Mnuchin, Schumer optimistic on coronavirus stimulus package, say deal is close
WASHINGTON — Senate Minority Leader Chuck Schumer, D-N.Y., and Treasury Secretary Steven Mnuchin appeared to be nearing a deal Tuesday on a roughly $2 trillion stimulus package to help American workers and businesses survive the coronavirus pandemic.
After Mnuchin and several White House officials arrived on Capitol Hill to meet with Schumer and wrap up the outstanding issues, Schumer said on the floor that there are a few outstanding issues that could be smoothed over "within the next few hours."
"Last night, I thought we're on the 5-yard line. Right now we're on the 2. As I also said last night, at this point, of the few outstanding issues, I don't see any that can't be overcome," he said after the meeting, which acting White House chief of staff Mark Meadows also attended.
While the morning negotiations were underway, Senate Majority Leader Mitch McConnell, R-Ky., said on the Senate floor: “If we act today, what Americans will remember, and what history will record, is that the Senate did the right thing. That we came together."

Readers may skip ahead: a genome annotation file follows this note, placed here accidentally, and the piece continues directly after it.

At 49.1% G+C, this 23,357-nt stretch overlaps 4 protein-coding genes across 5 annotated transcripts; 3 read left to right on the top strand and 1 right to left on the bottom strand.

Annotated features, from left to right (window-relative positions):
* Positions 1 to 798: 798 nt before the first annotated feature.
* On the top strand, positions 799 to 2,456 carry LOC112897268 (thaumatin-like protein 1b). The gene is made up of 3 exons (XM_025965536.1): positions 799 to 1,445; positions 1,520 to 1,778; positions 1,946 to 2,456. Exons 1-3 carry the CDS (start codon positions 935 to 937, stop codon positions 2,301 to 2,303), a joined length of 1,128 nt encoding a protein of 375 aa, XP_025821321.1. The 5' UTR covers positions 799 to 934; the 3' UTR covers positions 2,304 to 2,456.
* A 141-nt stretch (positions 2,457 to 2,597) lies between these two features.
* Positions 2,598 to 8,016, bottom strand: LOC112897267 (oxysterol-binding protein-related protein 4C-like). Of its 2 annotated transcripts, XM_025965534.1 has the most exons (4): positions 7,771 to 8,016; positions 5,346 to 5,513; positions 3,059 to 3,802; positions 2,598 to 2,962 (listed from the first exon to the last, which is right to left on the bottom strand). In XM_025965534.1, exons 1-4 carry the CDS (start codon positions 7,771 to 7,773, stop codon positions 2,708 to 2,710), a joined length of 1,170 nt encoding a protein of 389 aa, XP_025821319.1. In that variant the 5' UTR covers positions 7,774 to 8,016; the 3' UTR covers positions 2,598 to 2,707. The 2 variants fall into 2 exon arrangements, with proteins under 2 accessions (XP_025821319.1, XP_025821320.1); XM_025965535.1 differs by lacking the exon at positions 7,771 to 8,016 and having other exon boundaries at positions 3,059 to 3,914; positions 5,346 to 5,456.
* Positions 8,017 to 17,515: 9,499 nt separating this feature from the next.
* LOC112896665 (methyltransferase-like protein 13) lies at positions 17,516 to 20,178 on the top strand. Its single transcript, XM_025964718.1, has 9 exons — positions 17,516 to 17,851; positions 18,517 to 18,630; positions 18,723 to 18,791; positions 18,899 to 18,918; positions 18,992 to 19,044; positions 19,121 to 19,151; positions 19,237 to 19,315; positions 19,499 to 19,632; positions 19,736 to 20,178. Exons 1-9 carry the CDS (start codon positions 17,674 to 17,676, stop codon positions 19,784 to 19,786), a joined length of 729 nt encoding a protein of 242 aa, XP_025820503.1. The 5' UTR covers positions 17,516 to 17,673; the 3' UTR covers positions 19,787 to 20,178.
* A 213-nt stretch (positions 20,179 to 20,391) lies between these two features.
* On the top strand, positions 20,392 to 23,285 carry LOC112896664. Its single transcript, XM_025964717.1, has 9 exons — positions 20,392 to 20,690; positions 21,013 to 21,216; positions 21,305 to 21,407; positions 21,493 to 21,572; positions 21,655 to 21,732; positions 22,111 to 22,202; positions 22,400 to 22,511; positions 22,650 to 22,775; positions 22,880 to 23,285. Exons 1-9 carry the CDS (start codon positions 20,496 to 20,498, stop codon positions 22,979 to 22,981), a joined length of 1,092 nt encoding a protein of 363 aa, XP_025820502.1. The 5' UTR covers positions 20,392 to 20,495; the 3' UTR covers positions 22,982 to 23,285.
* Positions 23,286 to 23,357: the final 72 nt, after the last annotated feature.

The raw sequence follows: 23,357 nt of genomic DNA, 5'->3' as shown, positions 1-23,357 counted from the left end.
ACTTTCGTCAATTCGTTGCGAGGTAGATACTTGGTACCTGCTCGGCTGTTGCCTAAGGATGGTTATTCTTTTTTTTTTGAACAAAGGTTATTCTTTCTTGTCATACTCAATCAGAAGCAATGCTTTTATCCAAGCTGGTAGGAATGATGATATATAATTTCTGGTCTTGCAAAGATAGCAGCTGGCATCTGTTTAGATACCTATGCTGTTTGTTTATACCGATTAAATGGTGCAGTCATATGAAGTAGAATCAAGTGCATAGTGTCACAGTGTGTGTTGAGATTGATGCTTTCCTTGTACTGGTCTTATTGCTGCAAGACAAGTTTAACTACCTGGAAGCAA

Schumer laid out several of the new additions to the package, including what he described as "unemployment insurance on steroids."
He said that for anyone who loses their job in this crisis, "the federal government will pay your salary, your full salary, for now four months." He said these provisions would not only "put money into the hands of those who need it so much," but it would also pump money into the economy and will keep companies intact.
The proposal would provide an additional $600 per week above what a person's state already provides, which is expected to replace 100 percent of most people's salaries, according to a Democratic aide.
The latest version of the bill also includes at least $100 billion in assistance for hospitals in the form of loans, grants and other mechanisms, according to two Democratic aides and one Republican aide.
"Our whole health care system needs desperately needed dollars, they need them fast, and they need them in a very large amount," Schumer said.
Negotiators also removed the phase-in of direct payments from the original version of the bill, which means that lower-income people would also receive $1,200, according to two Republican sources. The original bill would have given lower-income people less money. Now, individuals making up to $75,000 a year would receive a $1,200 payment and a couple filing jointly could receive $2,400, and $500 per child, if they make up to $150,000. Individuals who make up to $99,000 and couples making up to $198,000 would receive a little less.
According to Senate Majority Whip John Thune, R-S.D., the measure would provide $350 billion for small businesses and $240 billion in relief for health care, including $75 billion that would be allocated to hospitals directly; $11 billion for the development of vaccines, treatments and other preparedness needs; and $4.5 billion for the Centers for Disease Control and Prevention.